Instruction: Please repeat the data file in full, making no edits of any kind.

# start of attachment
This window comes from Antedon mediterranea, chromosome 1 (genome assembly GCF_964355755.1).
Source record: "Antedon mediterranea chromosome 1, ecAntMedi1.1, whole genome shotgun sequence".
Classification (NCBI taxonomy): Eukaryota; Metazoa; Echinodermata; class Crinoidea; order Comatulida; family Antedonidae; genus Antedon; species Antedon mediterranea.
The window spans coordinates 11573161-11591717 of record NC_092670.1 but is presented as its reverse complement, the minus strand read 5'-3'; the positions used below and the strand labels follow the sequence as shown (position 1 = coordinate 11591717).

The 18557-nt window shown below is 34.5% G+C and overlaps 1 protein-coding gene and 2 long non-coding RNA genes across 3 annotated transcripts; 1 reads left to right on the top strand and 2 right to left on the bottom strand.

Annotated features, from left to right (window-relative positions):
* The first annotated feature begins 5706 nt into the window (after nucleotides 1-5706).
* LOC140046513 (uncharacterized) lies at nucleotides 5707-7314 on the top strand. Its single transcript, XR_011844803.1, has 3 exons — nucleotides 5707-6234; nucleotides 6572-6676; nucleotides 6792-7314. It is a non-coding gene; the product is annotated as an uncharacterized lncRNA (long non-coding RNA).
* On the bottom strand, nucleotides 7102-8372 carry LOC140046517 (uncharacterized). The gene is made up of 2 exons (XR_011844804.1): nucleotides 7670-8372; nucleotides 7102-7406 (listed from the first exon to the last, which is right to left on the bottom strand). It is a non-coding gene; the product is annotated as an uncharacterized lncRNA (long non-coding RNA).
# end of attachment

This window comes from Antedon mediterranea, chromosome 1 (genome assembly GCF_964355755.1).
Source record: "Antedon mediterranea chromosome 1, ecAntMedi1.1, whole genome shotgun sequence".
Classification (NCBI taxonomy): Eukaryota; Metazoa; Echinodermata; class Crinoidea; order Comatulida; family Antedonidae; genus Antedon; species Antedon mediterranea.
The window spans coordinates 11573161-11591717 of record NC_092670.1 but is presented as its reverse complement, the minus strand read 5'-3'; the positions used below and the strand labels follow the sequence as shown (position 1 = coordinate 11591717).

The 18557-nt window shown below is 34.5% G+C and overlaps 1 protein-coding gene and 2 long non-coding RNA genes across 3 annotated transcripts; 1 reads left to right on the top strand and 2 right to left on the bottom strand.

Annotated features, from left to right (window-relative positions):
* The first annotated feature begins 5706 nt into the window (after nucleotides 1-5706).
* LOC140046513 (uncharacterized) lies at nucleotides 5707-7314 on the top strand. Its single transcript, XR_011844803.1, has 3 exons — nucleotides 5707-6234; nucleotides 6572-6676; nucleotides 6792-7314. It is a non-coding gene; the product is annotated as an uncharacterized lncRNA (long non-coding RNA).
* On the bottom strand, nucleotides 7102-8372 carry LOC140046517 (uncharacterized). The gene is made up of 2 exons (XR_011844804.1): nucleotides 7670-8372; nucleotides 7102-7406 (listed from the first exon to the last, which is right to left on the bottom strand). It is a non-coding gene; the product is annotated as an uncharacterized lncRNA (long non-coding RNA).